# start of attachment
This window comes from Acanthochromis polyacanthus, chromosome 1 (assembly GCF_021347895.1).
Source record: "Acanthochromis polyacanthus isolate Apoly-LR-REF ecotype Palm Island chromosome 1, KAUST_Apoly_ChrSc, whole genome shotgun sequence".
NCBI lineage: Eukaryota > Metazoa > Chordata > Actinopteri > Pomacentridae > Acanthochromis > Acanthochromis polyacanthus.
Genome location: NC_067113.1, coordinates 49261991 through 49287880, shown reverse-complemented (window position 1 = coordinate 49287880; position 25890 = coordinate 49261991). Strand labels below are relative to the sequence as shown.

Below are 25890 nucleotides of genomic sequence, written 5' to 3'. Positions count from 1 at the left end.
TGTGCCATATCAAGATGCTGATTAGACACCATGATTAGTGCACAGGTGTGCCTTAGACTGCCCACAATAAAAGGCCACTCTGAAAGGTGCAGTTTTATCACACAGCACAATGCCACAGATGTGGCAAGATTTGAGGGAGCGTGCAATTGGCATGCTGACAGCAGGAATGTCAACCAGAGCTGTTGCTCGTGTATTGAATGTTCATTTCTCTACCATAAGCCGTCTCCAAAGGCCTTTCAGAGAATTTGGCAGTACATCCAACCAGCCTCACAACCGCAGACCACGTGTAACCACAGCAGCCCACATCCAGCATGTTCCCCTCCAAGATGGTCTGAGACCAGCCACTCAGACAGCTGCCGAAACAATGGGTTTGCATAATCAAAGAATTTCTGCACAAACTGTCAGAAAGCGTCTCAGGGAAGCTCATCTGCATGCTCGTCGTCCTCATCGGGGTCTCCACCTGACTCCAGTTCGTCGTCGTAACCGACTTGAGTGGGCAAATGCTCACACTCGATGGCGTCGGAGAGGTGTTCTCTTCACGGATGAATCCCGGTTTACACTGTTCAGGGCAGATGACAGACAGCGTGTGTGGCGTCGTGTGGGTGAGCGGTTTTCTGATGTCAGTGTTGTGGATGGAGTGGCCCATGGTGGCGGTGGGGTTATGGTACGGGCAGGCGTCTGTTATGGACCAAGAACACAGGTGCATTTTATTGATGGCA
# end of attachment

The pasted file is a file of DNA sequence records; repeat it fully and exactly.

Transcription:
This window comes from Acanthochromis polyacanthus, chromosome 1 (assembly GCF_021347895.1).
Source record: "Acanthochromis polyacanthus isolate Apoly-LR-REF ecotype Palm Island chromosome 1, KAUST_Apoly_ChrSc, whole genome shotgun sequence".
NCBI lineage: Eukaryota > Metazoa > Chordata > Actinopteri > Pomacentridae > Acanthochromis > Acanthochromis polyacanthus.
Genome location: NC_067113.1, coordinates 49261991 through 49287880, shown reverse-complemented (window position 1 = coordinate 49287880; position 25890 = coordinate 49261991). Strand labels below are relative to the sequence as shown.

Below are 25890 nucleotides of genomic sequence, written 5' to 3'. Positions count from 1 at the left end.
TGTGCCATATCAAGATGCTGATTAGACACCATGATTAGTGCACAGGTGTGCCTTAGACTGCCCACAATAAAAGGCCACTCTGAAAGGTGCAGTTTTATCACACAGCACAATGCCACAGATGTGGCAAGATTTGAGGGAGCGTGCAATTGGCATGCTGACAGCAGGAATGTCAACCAGAGCTGTTGCTCGTGTATTGAATGTTCATTTCTCTACCATAAGCCGTCTCCAAAGGCCTTTCAGAGAATTTGGCAGTACATCCAACCAGCCTCACAACCGCAGACCACGTGTAACCACAGCAGCCCACATCCAGCATGTTCCCCTCCAAGATGGTCTGAGACCAGCCACTCAGACAGCTGCCGAAACAATGGGTTTGCATAATCAAAGAATTTCTGCACAAACTGTCAGAAAGCGTCTCAGGGAAGCTCATCTGCATGCTCGTCGTCCTCATCGGGGTCTCCACCTGACTCCAGTTCGTCGTCGTAACCGACTTGAGTGGGCAAATGCTCACACTCGATGGCGTCGGAGAGGTGTTCTCTTCACGGATGAATCCCGGTTTACACTGTTCAGGGCAGATGACAGACAGCGTGTGTGGCGTCGTGTGGGTGAGCGGTTTTCTGATGTCAGTGTTGTGGATGGAGTGGCCCATGGTGGCGGTGGGGTTATGGTACGGGCAGGCGTCTGTTATGGACCAAGAACACAGGTGCATTTTATTGATGGCA